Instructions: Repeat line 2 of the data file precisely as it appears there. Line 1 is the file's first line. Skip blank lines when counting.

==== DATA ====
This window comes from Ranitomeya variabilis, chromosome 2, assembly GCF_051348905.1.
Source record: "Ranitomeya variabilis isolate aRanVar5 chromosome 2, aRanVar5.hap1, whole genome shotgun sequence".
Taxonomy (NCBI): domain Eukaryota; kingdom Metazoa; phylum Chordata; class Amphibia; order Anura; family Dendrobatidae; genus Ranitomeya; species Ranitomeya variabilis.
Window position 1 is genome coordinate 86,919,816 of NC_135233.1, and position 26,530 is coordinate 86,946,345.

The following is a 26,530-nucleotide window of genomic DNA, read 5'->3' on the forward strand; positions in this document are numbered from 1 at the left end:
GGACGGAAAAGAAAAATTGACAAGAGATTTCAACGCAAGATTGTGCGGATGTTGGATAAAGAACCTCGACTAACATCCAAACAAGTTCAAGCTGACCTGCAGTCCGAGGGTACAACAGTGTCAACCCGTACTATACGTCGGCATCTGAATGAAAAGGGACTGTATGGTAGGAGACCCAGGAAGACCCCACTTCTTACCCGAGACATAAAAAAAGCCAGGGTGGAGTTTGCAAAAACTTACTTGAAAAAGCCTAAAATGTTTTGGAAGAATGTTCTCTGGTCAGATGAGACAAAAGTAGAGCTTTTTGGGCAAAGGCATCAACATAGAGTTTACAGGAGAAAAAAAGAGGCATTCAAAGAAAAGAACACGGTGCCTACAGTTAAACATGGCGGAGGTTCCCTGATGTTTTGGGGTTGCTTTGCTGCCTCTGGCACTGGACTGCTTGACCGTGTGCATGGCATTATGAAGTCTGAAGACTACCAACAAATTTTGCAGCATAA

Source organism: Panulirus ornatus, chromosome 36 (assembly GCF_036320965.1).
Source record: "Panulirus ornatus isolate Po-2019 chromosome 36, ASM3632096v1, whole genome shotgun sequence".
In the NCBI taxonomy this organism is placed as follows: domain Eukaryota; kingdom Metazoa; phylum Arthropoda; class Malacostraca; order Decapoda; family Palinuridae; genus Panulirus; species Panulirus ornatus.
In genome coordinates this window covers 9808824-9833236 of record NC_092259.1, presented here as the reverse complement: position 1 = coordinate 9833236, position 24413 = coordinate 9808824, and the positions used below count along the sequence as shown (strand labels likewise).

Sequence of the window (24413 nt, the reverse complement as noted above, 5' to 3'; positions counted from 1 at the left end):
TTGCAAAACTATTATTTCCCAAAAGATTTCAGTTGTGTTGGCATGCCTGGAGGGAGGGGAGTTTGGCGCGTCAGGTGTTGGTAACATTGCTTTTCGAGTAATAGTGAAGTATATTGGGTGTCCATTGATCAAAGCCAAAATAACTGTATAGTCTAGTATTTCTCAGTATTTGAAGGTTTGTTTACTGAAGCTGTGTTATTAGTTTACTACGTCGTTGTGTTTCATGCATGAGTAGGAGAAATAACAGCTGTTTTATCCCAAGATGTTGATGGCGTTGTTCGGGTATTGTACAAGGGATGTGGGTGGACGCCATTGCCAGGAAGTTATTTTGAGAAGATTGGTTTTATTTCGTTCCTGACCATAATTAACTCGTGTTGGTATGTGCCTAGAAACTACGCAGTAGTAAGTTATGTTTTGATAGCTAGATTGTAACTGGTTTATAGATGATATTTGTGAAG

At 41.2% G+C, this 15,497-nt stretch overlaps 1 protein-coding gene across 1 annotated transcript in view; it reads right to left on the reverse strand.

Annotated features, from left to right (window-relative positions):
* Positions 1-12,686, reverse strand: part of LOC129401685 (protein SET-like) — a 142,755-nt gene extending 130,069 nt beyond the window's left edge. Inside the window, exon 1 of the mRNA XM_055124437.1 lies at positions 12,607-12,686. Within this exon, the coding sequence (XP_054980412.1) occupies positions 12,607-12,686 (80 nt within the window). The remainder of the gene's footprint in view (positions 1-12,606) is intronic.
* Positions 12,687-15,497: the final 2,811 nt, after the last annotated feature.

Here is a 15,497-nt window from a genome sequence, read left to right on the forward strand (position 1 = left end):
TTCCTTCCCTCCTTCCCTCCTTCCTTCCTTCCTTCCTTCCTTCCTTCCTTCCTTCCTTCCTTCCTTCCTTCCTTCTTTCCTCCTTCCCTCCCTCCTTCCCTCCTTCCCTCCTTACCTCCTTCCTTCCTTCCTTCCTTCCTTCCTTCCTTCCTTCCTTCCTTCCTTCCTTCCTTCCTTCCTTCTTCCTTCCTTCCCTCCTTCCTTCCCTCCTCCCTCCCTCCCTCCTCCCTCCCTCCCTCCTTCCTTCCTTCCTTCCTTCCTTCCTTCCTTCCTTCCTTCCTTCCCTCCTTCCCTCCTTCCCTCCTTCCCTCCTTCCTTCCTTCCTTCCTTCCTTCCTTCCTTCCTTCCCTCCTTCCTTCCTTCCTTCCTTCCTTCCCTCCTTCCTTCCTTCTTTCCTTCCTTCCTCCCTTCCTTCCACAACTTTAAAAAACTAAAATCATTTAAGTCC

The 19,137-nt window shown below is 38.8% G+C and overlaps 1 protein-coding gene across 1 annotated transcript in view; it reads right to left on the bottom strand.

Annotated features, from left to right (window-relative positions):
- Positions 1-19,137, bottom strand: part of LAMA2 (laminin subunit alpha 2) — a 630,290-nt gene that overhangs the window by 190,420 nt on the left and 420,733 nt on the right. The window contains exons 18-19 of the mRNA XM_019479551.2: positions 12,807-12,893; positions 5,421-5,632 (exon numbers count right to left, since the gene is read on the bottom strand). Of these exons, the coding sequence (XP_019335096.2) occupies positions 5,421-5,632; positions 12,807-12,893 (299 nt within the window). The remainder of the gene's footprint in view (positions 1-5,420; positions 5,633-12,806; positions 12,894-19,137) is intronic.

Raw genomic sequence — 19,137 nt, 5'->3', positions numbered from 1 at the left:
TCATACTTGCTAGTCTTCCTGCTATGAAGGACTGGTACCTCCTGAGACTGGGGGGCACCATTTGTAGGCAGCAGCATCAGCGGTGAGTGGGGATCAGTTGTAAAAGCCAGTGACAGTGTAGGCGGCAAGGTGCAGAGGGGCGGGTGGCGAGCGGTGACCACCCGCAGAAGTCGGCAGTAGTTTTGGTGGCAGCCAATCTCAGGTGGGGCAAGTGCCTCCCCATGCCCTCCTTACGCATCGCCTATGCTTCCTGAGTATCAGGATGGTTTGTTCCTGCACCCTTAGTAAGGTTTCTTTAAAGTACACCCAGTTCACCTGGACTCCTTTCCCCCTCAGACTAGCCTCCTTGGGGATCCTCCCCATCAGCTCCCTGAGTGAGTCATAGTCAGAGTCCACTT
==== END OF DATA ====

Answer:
Source record: "Ranitomeya variabilis isolate aRanVar5 chromosome 2, aRanVar5.hap1, whole genome shotgun sequence".